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hidding him to take up arms, and declaring that the event which had occurred was according to the divine will.
4. From this time there is but little recorded of the reign of Rehoboam. His subjects became exceedingly vicious and depraved, and abandoned themselves to idolatry and all manner of wickedness ; in consequence of which, the king of Egypt was sent against them, who took the city of Jerusalem, and robbed the temple and the palace of their treasures, and carried away the shields of gold which Solomon had made ; in the place of which the king substituted others of brass. Rehoboain was forty-one years old when he began to reign, and he continued on the throne seventeen years, at the expiration of which he died, and was buried with his fathers. He was succeeded by his son Abijam.
5. The revolted Israelites under Jeroboam did not exceed their brethren of Judah in virtue and piety. The king, in order to prevent the people from going up to Jerusalem to sacrifice, which he supposed they would be inclined to do from their former habits, and their reverence for the temple and the ark, made two golden calves, the one of which he placed in Dan, and the other in Bethel, the northern and southern extremities of his dominions. He also established festivals to be observed on the same days with those of Jerusalem, and advanced to the priesthood the lowest of the people, who were not of the house of Levi. In these ways he made Israel to sin, and provoked the severe displeasure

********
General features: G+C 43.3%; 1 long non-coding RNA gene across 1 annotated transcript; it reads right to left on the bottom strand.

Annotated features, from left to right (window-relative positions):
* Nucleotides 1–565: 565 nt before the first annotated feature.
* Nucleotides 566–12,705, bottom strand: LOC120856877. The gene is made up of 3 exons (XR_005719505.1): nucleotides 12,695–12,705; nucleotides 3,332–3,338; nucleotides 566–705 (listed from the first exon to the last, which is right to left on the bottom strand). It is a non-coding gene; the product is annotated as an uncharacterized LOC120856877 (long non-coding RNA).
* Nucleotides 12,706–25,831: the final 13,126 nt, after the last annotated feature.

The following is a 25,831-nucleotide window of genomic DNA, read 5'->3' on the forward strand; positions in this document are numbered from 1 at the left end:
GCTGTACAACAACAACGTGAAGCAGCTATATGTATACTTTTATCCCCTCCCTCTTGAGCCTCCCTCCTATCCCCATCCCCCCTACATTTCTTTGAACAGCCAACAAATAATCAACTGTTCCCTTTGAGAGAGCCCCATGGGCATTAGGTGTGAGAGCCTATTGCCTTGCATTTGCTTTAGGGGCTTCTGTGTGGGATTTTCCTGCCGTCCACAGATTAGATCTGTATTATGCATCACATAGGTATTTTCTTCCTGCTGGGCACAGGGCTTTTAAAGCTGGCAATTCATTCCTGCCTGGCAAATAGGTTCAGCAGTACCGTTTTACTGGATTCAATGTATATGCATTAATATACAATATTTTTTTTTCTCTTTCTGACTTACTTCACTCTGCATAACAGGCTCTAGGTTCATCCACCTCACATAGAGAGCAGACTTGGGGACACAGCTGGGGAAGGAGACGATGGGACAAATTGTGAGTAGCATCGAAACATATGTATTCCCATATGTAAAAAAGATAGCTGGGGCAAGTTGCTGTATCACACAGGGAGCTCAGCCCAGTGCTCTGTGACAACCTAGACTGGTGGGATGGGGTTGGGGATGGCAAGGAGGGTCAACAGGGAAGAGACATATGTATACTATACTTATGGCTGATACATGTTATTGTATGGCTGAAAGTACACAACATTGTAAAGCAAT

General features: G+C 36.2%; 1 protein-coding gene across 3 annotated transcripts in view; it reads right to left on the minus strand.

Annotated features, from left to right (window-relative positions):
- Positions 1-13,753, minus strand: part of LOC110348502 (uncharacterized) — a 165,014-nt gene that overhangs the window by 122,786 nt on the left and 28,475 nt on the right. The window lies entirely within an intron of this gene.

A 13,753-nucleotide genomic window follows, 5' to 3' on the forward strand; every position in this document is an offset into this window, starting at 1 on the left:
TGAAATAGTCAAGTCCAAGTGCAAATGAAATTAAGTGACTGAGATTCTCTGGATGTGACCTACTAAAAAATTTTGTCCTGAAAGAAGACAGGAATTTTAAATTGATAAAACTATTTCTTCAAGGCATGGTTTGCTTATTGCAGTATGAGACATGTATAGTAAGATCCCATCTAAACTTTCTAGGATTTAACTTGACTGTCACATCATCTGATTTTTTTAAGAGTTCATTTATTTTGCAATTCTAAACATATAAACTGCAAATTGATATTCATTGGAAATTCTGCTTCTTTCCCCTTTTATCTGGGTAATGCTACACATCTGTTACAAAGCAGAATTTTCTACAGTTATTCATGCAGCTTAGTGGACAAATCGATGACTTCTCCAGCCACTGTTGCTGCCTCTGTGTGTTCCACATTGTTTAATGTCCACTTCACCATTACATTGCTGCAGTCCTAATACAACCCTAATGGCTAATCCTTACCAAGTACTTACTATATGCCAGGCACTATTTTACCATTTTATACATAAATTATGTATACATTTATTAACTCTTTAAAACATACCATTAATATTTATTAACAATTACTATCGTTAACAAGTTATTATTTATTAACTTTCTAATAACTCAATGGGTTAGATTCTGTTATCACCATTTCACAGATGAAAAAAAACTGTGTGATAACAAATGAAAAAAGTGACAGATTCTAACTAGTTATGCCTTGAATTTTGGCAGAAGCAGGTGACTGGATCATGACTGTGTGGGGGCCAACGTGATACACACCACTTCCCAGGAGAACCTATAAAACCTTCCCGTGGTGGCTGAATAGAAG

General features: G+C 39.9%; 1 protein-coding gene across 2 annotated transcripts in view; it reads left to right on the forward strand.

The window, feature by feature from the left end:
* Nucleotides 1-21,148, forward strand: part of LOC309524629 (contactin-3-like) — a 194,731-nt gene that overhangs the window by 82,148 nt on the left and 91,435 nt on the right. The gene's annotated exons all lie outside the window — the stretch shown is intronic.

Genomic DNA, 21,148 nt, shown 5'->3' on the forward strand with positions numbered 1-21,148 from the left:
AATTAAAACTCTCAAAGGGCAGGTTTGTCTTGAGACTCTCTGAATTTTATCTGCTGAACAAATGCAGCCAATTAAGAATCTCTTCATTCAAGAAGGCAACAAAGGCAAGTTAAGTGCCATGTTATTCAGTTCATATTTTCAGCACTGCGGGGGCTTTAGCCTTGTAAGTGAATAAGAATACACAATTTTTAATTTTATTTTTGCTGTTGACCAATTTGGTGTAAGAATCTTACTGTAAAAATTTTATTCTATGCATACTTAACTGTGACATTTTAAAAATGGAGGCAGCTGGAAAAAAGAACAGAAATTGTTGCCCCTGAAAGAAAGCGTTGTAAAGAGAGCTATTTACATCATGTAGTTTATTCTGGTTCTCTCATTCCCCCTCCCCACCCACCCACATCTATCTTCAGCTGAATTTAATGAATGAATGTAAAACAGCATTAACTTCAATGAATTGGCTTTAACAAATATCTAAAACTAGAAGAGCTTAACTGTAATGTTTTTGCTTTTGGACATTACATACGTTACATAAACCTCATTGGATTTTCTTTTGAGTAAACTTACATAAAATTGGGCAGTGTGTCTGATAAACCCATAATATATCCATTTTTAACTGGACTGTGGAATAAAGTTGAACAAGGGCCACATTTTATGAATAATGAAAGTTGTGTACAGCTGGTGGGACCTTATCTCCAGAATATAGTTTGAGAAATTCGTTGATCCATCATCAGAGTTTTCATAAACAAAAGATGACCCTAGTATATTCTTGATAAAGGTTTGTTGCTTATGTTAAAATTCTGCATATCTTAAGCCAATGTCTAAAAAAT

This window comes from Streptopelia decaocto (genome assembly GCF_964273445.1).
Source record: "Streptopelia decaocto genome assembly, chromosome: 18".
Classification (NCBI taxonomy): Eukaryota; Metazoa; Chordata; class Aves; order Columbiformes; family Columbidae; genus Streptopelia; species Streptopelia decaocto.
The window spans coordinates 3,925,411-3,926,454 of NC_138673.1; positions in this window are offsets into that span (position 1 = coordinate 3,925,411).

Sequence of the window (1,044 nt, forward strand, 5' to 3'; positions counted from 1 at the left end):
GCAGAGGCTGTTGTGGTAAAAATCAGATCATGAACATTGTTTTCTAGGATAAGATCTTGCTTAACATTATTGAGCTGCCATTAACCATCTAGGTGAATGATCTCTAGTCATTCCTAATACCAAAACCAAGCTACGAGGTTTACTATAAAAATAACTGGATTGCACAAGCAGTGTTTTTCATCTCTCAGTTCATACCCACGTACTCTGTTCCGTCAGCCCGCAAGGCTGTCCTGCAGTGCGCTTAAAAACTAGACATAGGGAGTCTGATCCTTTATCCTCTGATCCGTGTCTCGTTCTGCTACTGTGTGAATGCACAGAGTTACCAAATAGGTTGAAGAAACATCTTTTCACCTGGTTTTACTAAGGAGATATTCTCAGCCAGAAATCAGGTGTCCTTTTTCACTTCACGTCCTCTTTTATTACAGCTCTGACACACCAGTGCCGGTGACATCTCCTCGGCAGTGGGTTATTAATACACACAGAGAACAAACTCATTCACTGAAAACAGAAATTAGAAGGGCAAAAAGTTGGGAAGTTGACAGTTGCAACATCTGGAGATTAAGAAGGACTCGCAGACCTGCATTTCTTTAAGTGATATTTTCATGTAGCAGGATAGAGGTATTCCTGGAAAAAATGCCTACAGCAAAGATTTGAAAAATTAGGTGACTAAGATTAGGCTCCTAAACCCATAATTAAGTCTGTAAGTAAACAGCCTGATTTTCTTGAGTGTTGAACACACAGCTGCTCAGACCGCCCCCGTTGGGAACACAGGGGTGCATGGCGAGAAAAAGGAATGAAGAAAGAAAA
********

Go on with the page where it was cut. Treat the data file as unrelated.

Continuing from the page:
of the Lord. À 6. On a certain day, as Jeroboam stood by the idol which he had erected at Bethel, impiously executing the office of a priest, by burning incense, a prophet of God came thither from Judah and denounced a heavy wo upon the altar, and ; upon those who should sacrifice upon it, which he declared should be accomplished in the reign of a future prince by
the name of Josiah ; and to confirm the truth of his predic5 tion, he further said, that the altar should be rent, and the rashes upon it poured out. This speech so incensed Jerobo
am, that, stretching out his hand, he ordered his attendants to seize the prophet; but his hand immediately withered away, and the altar became rent so that the ashes fell upon the ground.
What did Jeroboam do to prevent his people from going up to Jerusalem to offer sacrifice ?-What happened to Jeroboam at Bethel ?